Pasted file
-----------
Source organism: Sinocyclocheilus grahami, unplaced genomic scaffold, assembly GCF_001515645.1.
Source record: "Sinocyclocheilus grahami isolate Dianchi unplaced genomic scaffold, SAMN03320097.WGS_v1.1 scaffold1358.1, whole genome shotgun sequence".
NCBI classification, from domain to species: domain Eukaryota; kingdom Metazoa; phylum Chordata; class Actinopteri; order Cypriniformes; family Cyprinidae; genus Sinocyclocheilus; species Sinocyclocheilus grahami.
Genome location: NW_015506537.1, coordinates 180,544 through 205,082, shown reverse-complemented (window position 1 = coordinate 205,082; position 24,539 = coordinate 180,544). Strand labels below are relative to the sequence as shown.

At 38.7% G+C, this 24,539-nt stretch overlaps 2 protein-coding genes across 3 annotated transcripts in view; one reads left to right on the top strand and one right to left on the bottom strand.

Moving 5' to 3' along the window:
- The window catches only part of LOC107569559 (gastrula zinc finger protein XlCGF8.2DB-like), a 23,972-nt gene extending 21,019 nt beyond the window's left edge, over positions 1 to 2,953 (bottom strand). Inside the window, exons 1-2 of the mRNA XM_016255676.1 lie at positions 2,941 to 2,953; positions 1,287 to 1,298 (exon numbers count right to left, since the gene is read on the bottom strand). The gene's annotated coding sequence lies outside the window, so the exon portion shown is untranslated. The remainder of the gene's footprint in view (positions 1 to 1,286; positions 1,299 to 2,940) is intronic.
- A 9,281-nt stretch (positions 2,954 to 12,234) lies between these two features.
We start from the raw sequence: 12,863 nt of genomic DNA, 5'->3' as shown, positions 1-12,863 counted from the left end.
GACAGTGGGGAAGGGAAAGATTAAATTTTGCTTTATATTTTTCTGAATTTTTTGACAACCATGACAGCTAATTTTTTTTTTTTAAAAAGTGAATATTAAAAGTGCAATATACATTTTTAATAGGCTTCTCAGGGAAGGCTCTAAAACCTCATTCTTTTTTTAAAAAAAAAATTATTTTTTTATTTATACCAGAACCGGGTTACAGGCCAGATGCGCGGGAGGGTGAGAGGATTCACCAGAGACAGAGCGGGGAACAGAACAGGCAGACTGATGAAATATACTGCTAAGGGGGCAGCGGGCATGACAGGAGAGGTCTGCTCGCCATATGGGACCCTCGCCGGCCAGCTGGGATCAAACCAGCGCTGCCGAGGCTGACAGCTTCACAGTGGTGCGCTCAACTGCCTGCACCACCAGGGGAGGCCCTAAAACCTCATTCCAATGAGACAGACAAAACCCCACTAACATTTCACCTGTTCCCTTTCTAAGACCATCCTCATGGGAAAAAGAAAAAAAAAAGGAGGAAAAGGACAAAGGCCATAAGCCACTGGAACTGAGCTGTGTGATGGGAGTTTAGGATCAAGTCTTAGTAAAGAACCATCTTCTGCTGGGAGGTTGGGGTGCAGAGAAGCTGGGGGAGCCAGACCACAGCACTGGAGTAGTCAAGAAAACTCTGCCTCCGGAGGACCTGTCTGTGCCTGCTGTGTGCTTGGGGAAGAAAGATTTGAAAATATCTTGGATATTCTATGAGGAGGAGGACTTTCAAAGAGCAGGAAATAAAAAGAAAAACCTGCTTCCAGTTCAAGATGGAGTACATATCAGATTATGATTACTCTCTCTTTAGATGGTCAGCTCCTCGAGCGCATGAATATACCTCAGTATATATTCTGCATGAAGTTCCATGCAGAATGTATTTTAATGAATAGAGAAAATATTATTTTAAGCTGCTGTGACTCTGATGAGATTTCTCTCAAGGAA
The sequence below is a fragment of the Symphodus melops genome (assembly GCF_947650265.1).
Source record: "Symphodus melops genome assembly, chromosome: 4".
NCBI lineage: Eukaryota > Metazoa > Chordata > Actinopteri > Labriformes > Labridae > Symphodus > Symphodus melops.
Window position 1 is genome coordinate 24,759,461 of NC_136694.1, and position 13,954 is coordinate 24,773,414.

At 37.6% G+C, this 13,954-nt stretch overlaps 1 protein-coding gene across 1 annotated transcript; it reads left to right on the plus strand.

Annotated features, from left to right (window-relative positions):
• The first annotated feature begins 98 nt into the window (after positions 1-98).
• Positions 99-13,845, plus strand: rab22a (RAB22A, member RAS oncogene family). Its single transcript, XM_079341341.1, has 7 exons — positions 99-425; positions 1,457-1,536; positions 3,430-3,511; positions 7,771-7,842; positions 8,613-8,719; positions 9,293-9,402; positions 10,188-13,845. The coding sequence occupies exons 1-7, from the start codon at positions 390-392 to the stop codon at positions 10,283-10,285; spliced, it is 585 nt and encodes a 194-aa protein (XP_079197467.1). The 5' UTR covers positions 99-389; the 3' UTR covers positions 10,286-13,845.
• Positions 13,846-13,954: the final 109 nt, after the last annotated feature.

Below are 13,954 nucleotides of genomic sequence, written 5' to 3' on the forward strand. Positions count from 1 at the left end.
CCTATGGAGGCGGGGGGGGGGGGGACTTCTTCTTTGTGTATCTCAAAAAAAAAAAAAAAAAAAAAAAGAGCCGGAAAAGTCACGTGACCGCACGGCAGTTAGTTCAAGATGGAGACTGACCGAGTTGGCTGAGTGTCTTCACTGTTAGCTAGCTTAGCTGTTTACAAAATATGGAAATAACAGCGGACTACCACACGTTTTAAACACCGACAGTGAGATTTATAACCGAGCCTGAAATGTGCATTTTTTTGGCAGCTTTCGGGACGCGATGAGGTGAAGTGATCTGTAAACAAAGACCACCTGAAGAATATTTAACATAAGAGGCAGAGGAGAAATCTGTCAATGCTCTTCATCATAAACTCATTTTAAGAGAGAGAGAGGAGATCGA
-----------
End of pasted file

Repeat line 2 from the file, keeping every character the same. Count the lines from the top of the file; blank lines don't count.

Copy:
Source record: "Sinocyclocheilus grahami isolate Dianchi unplaced genomic scaffold, SAMN03320097.WGS_v1.1 scaffold1358.1, whole genome shotgun sequence".